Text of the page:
Delicious Frappes in the Big Easy
Even for aficionados, a piping hot cup of coffee on a sweltering summer day in New Orleans is about as appealing as running a 10k in a goose down parka. Though many folks can be found sheltering inside well air-conditioned spaces where a steaming cuppa Joe can be had in relative comfort, it's altogether easier, more portable, and infinitely more fun to go frozen with a frappe.
Describing drinks chilled with ice, the name frappé is French in origin and goes as far back as the late 1800s. The French were enjoying café frappé, or iced coffee, which was sometimes served like slushes. Then, in 1957 Giannis Dristas, a representative of Nestlé, created the Greek version of café frappé, by mixing instant coffee, cold water, and ice cubes in a cocktail shaker—an invention that has forever linked Nescafé to frappé.
Fast-forward to the '90s when George Howell's Massachusetts coffee shop chain, the Coffee Connection, developed and trademarked the frappuccino, made with ice cream and cappuccino. The Coffee Connection was purchased by the Seattle-based java giant Starbucks in 1994 and the rest, as they say, is history.
These days, it seems coffee shops use the terms frappe (sounds like slap), frappé, frozen coffee, and frappuccino interchangeably to mean the same thing, though if your shop isn't Starbucks, you're likely to get slapped with a lawsuit for formally using the latter. Whatever you call it, it's a sweet, cooling delivery method for that daily caffeine injection we all adore, and, as a bonus, you don't have to go to Starbucks to get it.
Though Coast Roast Coffee started in Long Beach, Mississippi, it has quickly become a beloved New Orleans brand with a café inside St. Roch Market and CR Coffee Shop on Magazine Street. Using high-quality arabica, they roast the beans in a restored, century-old roaster, resulting in a smooth, rich flavor you have to taste to appreciate. Though they do offer a regular frozen coffee, it is more than worth it to try their chocolate-covered espresso bean flavor to add an extra sweet jolt to your day.
Away over there in Arabi, there's a cool little café dubbed, most appropriately, the Coffee House. This community café started life as a drive-thru in 2015 and has now grown into a full-fledged shop, offering java brewed from Coast Roast beans as well as free WiFi, friendly faces, and handmade croissants and breakfast burritos. Their frosty frappe flavors, replete with whipped cream, are constantly changing, but they've been known to offer everything from white chocolate and cheesecake to lavender maple and (a Star Wars fan favorite) "Darth Frappe," or mocha and almond with chocolate whipped cream.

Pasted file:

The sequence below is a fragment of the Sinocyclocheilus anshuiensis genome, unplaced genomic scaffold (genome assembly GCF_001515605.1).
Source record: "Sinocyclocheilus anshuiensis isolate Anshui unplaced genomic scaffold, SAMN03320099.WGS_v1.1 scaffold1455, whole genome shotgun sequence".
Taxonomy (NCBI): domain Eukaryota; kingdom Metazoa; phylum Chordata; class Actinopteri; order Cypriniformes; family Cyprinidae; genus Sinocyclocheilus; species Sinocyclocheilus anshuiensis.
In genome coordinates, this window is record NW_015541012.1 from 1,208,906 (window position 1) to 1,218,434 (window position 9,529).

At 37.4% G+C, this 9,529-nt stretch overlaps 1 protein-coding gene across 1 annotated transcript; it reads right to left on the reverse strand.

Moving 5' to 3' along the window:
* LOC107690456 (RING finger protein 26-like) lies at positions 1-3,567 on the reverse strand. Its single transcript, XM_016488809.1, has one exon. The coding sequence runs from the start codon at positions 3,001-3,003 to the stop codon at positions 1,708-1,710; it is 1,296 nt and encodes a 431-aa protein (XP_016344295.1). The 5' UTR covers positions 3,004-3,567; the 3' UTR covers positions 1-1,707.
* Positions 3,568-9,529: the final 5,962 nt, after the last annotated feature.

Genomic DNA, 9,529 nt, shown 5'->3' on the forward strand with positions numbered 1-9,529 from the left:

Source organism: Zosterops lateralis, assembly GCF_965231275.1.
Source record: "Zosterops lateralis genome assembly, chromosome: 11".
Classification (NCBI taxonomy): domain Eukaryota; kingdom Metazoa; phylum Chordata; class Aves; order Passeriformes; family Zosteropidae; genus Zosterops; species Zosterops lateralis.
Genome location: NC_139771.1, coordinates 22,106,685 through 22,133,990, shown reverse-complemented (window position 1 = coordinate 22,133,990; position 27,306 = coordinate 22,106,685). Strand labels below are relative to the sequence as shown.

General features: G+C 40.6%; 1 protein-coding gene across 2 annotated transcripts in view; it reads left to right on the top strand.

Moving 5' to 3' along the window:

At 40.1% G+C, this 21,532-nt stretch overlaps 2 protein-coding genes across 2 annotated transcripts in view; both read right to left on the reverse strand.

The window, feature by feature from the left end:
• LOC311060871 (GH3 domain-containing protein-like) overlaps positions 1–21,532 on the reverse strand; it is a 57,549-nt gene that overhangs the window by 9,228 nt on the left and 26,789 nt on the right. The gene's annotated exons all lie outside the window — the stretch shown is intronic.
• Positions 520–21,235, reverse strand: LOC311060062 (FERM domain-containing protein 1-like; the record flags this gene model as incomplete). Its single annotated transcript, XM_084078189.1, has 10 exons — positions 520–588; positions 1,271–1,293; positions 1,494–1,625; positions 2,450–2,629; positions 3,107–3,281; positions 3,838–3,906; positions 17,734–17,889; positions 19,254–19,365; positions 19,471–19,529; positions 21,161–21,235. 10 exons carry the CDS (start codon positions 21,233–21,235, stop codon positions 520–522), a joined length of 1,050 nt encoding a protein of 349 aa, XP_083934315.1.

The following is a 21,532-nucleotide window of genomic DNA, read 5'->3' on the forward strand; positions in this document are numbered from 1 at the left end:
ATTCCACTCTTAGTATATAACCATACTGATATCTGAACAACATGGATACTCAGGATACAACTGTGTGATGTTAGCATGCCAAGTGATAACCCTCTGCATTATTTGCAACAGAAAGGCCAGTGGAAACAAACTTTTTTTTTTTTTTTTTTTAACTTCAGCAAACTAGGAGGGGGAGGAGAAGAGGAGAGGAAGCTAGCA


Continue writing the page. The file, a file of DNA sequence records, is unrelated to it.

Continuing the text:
Way down in Metairie, in a busy strip mall on W. Esplanade Avenue, Evolve Coffee is mixing it up serving specialty coffees and teas, including the healthful and oh-so popular matcha. Using beans roasted by Mojo Coffee, Evolve makes not only a creamy, frozen latte, but a cool matcha-licious fusion dubbed the "frozen Evolution"—a mashup of freshly brewed espresso and ceremonial-grade matcha sourced from Japan. One day perhaps we'll see them slushify their signature rose matcha latte.
Speaking of Mojo, as one of the first coffee shops in town featuring "hand-crafted pour over methods" to the GNO, it should come as no surprise that at least one of their locations offers a fabulous frappe. In the Lower Garden District, on the corner of Magazine and Race streets, Mojo serves frozen coffees with a slew of syrups added for flavor, from salted caramel and Bananas Foster to miel (honey), Milky Way, and king cake.
Coffee giant PJ's Coffee has locations all over the country, but it calls New Orleans home as it was founded here in 1978 by Phyllis Jordan. Sourcing only "the best quality arabica beans," which are then small-batch roasted, PJ's features their own frappes, though they're called granitas (traditionally an Italian sno-ball-like dessert) and "velvet ice." Though the two are generally only offered mocha and latte-flavored, the company will occasionally release seasonal versions like Southern wedding cake with vanilla and almond or honey macadamia.
Finally, one of the most famous frappes to be had in the Crescent City would have to be the frozen cafe au lait at Cafe Du Monde. Whether you're at Lakeside Mall, on Williams Boulevard in Kenner (brah), or standing in line at their iconic, green and white-awninged stand on Decatur Street in the French Quarter, it's pretty hard to beat this frozen coffee and chicory treat. Grab one to slurp while gaping at the Mighty Mississippi, and, perhaps, this summer won't seem quite so hot.